Judah’s youngest son Belah should have been the next in line. When his two brothers died a mysterious death while being married to Tamar, it was Belah’s turn to marry her. Middle Eastern practice in Judah’s time was to provide a new husband for a young widow without children, namely the brother of the deceased, to continue the family name. But since two of his sons were now dead, Judah did not take any chances on the only son he had left. So he postponed the wedding indefinitely. And with every passing year Judah did not get back with her, Tamar saw her chances dwindling of ever having a family of her own.
To get Judah’s attention, Tamar put herself in his path one day. She hid her face as she sat near the entrance of her village. The village entrance or the city gate used to be a public place where important business transactions were officiated and disputes were settled – all in absence of women. – This was entirely a men’s world. So, Tamar’s presence at the city gate indicated she was there to sell herself. Judah noticed her, and the rest was history.
All prostitutes have a sad story to tell, because prostitution is never a career choice but a vicious cycle initiated through rough life circumstances or bad decisions with ensuing drug addictions.
In our story Tamar became pregnant when she sold her body to Judah on that day when she sat veiled at the entrance of her village. Once Judah got wind of her pregnancy, he demanded the death penalty for her. This may seem outrageous to us today, but Judah simply followed the letter of the law. In the book of Leviticus we read (Leviticus 21:9):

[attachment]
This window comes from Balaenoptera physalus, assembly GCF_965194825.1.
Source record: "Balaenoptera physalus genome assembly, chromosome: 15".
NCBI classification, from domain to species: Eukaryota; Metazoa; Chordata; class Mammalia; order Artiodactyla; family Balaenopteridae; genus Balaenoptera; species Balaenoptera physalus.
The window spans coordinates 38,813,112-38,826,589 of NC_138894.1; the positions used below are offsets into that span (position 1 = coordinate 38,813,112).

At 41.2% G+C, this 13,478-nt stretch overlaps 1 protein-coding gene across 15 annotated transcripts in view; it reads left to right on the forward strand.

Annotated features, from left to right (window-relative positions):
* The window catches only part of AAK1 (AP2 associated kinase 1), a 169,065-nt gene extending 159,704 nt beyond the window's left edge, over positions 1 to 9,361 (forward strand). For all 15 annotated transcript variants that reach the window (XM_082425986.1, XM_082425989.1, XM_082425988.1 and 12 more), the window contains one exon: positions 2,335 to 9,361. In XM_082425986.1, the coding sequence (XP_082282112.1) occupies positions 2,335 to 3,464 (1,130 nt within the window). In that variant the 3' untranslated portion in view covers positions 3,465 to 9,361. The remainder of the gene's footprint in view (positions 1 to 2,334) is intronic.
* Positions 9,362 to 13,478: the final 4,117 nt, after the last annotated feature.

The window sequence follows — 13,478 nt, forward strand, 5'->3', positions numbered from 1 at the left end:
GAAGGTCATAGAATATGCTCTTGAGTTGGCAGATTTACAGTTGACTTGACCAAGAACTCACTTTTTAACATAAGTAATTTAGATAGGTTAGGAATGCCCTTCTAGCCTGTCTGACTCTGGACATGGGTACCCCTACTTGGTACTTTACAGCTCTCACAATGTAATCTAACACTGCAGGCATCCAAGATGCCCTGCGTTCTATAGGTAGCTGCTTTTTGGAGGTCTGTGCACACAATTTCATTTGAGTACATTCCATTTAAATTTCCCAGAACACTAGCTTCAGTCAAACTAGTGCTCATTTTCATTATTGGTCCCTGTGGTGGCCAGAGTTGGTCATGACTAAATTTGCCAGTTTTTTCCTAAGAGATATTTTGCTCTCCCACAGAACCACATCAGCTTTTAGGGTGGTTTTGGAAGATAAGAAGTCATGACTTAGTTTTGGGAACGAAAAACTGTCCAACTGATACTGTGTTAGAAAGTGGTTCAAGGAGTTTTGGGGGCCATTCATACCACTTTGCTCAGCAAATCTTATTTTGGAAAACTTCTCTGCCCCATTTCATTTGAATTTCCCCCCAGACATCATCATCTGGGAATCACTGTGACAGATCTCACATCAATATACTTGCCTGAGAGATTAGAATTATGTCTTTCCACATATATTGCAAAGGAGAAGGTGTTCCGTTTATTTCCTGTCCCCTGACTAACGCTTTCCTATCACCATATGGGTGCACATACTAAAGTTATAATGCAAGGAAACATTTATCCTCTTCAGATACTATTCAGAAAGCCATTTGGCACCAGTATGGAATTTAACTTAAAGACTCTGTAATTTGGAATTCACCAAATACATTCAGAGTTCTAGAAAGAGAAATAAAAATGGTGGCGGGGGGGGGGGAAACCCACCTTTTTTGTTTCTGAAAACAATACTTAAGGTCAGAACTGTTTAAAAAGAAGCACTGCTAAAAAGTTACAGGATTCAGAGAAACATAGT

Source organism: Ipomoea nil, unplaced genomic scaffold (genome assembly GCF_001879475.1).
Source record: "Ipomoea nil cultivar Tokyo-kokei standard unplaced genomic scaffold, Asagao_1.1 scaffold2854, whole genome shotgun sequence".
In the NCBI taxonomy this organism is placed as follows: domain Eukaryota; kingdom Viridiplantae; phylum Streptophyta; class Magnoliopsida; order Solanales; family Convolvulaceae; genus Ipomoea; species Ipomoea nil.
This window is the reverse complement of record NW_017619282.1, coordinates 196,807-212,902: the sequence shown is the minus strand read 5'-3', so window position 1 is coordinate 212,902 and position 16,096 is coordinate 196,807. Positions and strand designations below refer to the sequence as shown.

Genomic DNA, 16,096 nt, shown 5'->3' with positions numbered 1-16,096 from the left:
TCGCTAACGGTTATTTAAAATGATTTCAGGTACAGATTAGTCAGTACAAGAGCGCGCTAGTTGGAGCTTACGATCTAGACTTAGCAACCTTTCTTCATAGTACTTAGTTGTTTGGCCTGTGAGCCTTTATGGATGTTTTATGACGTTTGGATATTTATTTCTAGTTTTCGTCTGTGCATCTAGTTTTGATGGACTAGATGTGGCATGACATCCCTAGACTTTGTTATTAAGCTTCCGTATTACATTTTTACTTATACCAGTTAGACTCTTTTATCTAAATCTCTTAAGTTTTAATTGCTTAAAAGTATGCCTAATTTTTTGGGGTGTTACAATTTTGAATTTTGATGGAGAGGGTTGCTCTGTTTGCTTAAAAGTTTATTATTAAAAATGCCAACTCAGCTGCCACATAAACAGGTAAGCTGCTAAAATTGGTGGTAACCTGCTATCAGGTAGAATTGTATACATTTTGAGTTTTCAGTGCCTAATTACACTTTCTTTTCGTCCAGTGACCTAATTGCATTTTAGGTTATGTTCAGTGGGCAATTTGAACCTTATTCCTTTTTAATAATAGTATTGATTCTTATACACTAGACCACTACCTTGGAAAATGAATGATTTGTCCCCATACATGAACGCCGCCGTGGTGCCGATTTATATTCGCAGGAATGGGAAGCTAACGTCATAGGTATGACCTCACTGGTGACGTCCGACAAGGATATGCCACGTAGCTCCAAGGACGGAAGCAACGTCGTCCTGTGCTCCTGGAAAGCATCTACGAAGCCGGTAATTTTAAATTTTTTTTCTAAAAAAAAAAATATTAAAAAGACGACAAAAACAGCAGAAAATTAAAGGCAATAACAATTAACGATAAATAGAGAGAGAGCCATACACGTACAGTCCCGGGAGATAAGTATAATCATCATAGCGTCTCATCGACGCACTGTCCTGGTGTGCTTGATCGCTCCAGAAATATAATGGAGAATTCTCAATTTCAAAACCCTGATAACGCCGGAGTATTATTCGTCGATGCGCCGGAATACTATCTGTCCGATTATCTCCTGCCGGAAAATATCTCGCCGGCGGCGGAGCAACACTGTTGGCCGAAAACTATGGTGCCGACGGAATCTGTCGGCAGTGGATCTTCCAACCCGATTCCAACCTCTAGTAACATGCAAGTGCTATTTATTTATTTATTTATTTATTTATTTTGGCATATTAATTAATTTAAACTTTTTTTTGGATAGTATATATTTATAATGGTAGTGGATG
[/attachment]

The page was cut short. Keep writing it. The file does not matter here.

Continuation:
“If a priest’s daughter defiles herself by becoming a prostitute, she also defiles her father’s holiness, and she must be burned to death.”
Never mind that Judah himself had sexual relations with a prostitute – so in all reality the same law should have been applied to him. However, once the truth about his involvement in the affair materialized, Tamar came under Judah’s protection. Her life was spared, and she ended up giving birth to twins.
Prostitution is not confined to the red light district. From God’s perspective, we all deal with prostitution to some degree; we either participate in it, or we abstain from it. Examples of prostitution could be anything, ranging from selling ourselves to maintain popularity, or to abandon our values to get a certain job and make more money. Whichever the trigger – once we are in this kind of mire, it’s hard to get out. This is well illustrated in the song “Hotel California”. Written by Don Felder, Glenn Frey and Don Henley, this song is about materialism and excess. California is used as the setting, but it could relate to anywhere in the world. Don Henley in the London Daily Mail November 9, 2007 said: “Some of the wilder interpretations of that song have been amazing. It was really about the excesses of American culture and certain girls we knew. But it was also about the uneasy balance between art and commerce.”
God’s intention is to free us from any form of prostitution. We don’t have to stay enslaved to money, business, and success in order to live what we depict as the good life. When the good life turns out to be a nightmare, God has freedom to offer, a freedom that is priceless. Can you imagine living a life without having to pretend to be someone else? God fully accepts you as you are; you do not need to play games with God. In a world of vanity and fake God is the genuine original. He is the real deal. So if you find yourself stuck somehow and somewhere, be sure to pray. God listens, and He is the way to true freedom.
“Last thing I remember, I was
Running for the door
I had to find the passage back to the place I was before
‘Relax’ said the night man,
‘We are programmed to receive.
You can check out any time you like,
But you can never leave!’”